Hematology is the branch of medicine concerned with the study, diagnosis, treatment, and prevention of diseases related to the blood. It involves treating diseases that affect the production of blood and its components, such as blood cells, hemoglobin, blood proteins and the mechanism of coagulation.
Some examples of tests performed in the hematology department at the OSF System Laboratory include:
- Complete Blood Count: A count of the total number of red blood cells, white blood cells and platelets present in blood, as well as calculations of parameters associated with them.
- Erythrocyte sedimentation rate (ESR): Measurement of the rate at which red blood cells sediment in a period of one hour.
- Reticulocyte count: Percentage of immature red blood cells which can help diagnose anemias, and determine the effectiveness of treatments.
- Cerebrospinal fluid cell count and differential: Detection of Meningitis, Encephalitis, Multiple Sclerosis, hemorrhage, abscess, tumor, and other infections.
- Screening for sickle-cell disease: Inherited trait that affects 8% of African-Americans, where red blood cells are “C” shaped and rigid, vs circular and flexible.
- Flow Cytometry: A specialized department that uses a laser based, biophysical technology to diagnose blood, tissue and bone marrow disorders.
Coagulation tests measure the ability of blood to clot, as well as how long it takes. They are usually ordered when someone is experiencing abnormal bleeding or bruising. Testing can assess the risk of excessive bleeding or the formation of clots (thrombosis) somewhere in the blood vessels.
Prothrombin time (PT), International Normalized Ratio (INR), Activated Partial Thromboplastin Time (aPTT), and Thrombin Time (TT) tests are sometimes ordered before a patient undergoes surgery or to check medication levels, such as in patients who are on anticoagulant drugs. D-dimers are ordered to check for thrombotic activity and disorders by measuring a small protein fragment of a degraded blood clot.
Routine Coag Tests Performed
|Test Name||Frequency performed||OSF TAT|
|Prothrombin Time w/ INR||Daily||< 1 day*|
|Prothrombin Time Mixing Studies||M-F AM shift||1-2 days|
|Activated Partial Thromboplastin Time||Daily||< 1 day*|
|Activated Partial Thromboplastin Time Mixing Studies||M-F AM shift||1-2 days|
|Circulating PTT Inhibitor||M-F AM shift||1-2 days|
|Fibrinogen||Daily||< 1 day*|
|Thrombin Time||M-F AM shift||1-2 days|
|Platelet Function Assay||Daily||< 1 day*|
|Coagulation Profile (PT, PTT, Fibrinogen)||Daily||< 1 day*|
|D-Dimer (Quantitative)||Daily||< 1 day*|
|Coagulation Profile w/ D-Dimer||Daily||< 1 day*|
|Protein C Activity||M-F AM shift||1-2 days|
|Protein S Activity||M-F AM shift||1-2 days|
|Antithrombin 3, Functional||Daily||1 day|
|Lupus Anticoagulant Screen (Dilute Russell Viper Venom Test)||M-F AM shift||2 days|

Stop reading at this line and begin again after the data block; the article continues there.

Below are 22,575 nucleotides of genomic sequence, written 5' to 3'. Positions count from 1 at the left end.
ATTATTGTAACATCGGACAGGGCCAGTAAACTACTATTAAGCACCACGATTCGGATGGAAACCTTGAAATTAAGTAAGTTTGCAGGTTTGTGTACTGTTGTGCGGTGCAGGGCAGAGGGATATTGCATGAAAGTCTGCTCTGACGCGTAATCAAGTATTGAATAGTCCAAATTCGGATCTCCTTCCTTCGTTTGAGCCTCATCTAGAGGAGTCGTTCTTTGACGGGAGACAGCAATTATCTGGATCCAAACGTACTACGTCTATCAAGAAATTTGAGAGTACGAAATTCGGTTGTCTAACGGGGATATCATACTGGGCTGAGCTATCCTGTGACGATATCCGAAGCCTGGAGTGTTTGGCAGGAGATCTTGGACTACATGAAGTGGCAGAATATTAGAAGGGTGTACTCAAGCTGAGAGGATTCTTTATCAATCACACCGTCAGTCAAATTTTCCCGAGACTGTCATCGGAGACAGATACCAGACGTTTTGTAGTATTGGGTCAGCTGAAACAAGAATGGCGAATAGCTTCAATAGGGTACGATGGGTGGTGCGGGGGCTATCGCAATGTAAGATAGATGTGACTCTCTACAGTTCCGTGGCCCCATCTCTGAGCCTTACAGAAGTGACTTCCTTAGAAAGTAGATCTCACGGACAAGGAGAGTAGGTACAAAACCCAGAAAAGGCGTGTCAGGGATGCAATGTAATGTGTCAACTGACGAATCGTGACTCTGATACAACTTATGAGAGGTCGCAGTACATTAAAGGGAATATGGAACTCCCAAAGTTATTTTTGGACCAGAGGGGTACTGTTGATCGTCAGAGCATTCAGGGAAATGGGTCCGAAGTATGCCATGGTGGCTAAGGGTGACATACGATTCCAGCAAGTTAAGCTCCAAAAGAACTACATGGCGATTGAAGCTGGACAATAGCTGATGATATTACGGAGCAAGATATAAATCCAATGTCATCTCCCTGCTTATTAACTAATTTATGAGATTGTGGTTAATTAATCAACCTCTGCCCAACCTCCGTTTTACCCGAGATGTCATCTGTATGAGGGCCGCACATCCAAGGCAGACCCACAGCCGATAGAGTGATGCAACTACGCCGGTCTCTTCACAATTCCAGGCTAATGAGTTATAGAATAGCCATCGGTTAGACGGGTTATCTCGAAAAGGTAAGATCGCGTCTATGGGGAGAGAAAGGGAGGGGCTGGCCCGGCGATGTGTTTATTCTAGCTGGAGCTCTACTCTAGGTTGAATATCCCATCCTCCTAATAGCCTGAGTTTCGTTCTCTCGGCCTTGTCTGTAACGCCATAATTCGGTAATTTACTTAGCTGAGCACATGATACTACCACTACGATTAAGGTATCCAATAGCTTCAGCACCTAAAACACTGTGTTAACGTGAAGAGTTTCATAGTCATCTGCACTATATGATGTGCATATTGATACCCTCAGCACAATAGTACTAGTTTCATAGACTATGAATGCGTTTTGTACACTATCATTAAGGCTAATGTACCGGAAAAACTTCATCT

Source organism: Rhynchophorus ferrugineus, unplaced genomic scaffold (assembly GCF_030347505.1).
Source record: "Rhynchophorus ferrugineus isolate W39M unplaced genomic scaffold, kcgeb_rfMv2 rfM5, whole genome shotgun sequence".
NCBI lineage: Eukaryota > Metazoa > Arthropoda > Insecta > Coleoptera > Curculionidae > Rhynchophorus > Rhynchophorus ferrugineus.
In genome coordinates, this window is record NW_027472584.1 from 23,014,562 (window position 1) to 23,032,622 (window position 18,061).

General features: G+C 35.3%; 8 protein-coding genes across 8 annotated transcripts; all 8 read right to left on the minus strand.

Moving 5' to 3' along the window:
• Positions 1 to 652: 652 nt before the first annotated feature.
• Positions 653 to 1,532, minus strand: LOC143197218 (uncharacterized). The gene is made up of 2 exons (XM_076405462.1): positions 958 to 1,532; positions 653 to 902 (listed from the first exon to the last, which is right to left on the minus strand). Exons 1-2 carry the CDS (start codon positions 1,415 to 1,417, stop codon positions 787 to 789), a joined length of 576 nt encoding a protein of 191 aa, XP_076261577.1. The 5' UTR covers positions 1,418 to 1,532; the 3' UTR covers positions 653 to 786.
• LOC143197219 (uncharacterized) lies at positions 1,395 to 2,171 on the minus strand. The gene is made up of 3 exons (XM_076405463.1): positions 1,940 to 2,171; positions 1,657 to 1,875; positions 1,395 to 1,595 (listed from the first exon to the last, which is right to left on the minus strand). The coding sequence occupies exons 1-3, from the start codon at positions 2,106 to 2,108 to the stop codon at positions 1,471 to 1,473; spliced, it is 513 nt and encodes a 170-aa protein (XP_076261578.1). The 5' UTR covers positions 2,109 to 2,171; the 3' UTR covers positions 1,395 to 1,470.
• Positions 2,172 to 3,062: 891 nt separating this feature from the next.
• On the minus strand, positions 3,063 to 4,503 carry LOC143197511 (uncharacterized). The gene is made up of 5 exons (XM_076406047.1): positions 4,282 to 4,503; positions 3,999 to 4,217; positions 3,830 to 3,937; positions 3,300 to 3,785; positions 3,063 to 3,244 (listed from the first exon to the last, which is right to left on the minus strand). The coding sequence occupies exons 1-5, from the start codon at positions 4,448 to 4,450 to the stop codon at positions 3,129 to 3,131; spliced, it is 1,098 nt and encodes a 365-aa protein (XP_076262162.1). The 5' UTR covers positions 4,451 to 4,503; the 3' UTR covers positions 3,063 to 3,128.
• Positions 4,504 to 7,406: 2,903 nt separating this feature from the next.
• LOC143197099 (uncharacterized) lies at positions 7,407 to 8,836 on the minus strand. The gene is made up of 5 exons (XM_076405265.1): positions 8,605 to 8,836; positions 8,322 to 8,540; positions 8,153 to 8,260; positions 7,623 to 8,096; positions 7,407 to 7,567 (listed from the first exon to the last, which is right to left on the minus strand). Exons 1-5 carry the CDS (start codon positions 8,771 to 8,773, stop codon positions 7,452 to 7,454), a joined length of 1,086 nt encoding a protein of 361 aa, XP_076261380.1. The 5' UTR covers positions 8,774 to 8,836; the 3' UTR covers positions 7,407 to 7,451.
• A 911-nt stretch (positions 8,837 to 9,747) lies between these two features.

|Heparin Dependent Antibody Screen (PF4IgG)||M-F AM shift||1 day|
|Low Molecular Weight Heparin Assay (Anti XA)||Daily||1 day|
*< 1 day TAT for a local client means tests are generally resulted in a matter of hours, including transport time.
Factor activity may be measured when someone is suspected of having an acquired condition that is causing bleeding, such as vitamin K deficiency or liver disease. Sometimes factor testing may be done on a person with a known deficiency to monitor the factor deficiency and to evaluate the effectiveness of treatment. A few of the Factor assays performed routinely are:
Routine Factor Assays Performed
|Test Name||Frequency performed||OSF TAT|
|Factor II Activity||M-F AM shift||1 day|
|Factor IX Activity||M-F AM shift||1 day|
|Factor IX Inhibitor||M-F AM shift||1-2 days|
|Factor V Activity||M-F AM shift||1 day|
|Factor V Leiden Screen Activated Protein C Resistance||M-F AM shift||2-3 days|
|Factor VII Activity||M-F AM shift||1 day|
|Factor VIII Activity||M-F AM shift||1 day|
|Factor VIII Inhibitor||M-F AM shift||1-2 days|
|Factor X Activity (not anti-XA)||M-F AM shift||1 day|
|Factor XI Activity||M-F AM shift||1 day|
|Factor XII Activity||M-F AM shift||1 day|
|Von Willebrand Factor Antigen||M-F AM shift||1 day|
Many clinical conditions can lead to unexplained bleeding and can be tested for as well. Some examples are:
- Congenital hemophilia - This classic bleeding disorder is an X-linked, recessive genetic abnormality. Males with one copy of the defect are affected; however, females are asymptomatic carriers. The disease originates from one of two altered proteins in the coagulation cascade, Factor VIII (hemophilia A) or Factor IX (hemophilia B), which are indistinguishable clinically.
- Von Willebrand Disease - Defective synthesis or release of functional Von Willebrand Factor (VWF) causes defective platelet adhesion and leads to a spectrum of conditions, such as epistaxis, heavy menstrual bleeding, and easy bruising.
- Antiphospholipid syndrome - An autoimmune prothrombotic acquired condition, Antiphospholipid Syndrome (APLS) is frequently associated with a markedly prolonged aPTT, leading to a concern that the affected individual might be at risk for a major hemorrhage. Not only is this highly unlikely, but as a prothrombotic state, APLS is typically associated with venous thromboembolism and/or arterial thrombosis.
- Acquired hemophilia - Although rare, acquired hemophilia results from spontaneous formation of autoantibodies to Factor VIII in a previously healthy individual, either male or female. As the name suggests, there is no overt genetic component. Factor VIII activity is significantly decreased as a result of the autoantibodies, and severe and uncontrolled bleeding results.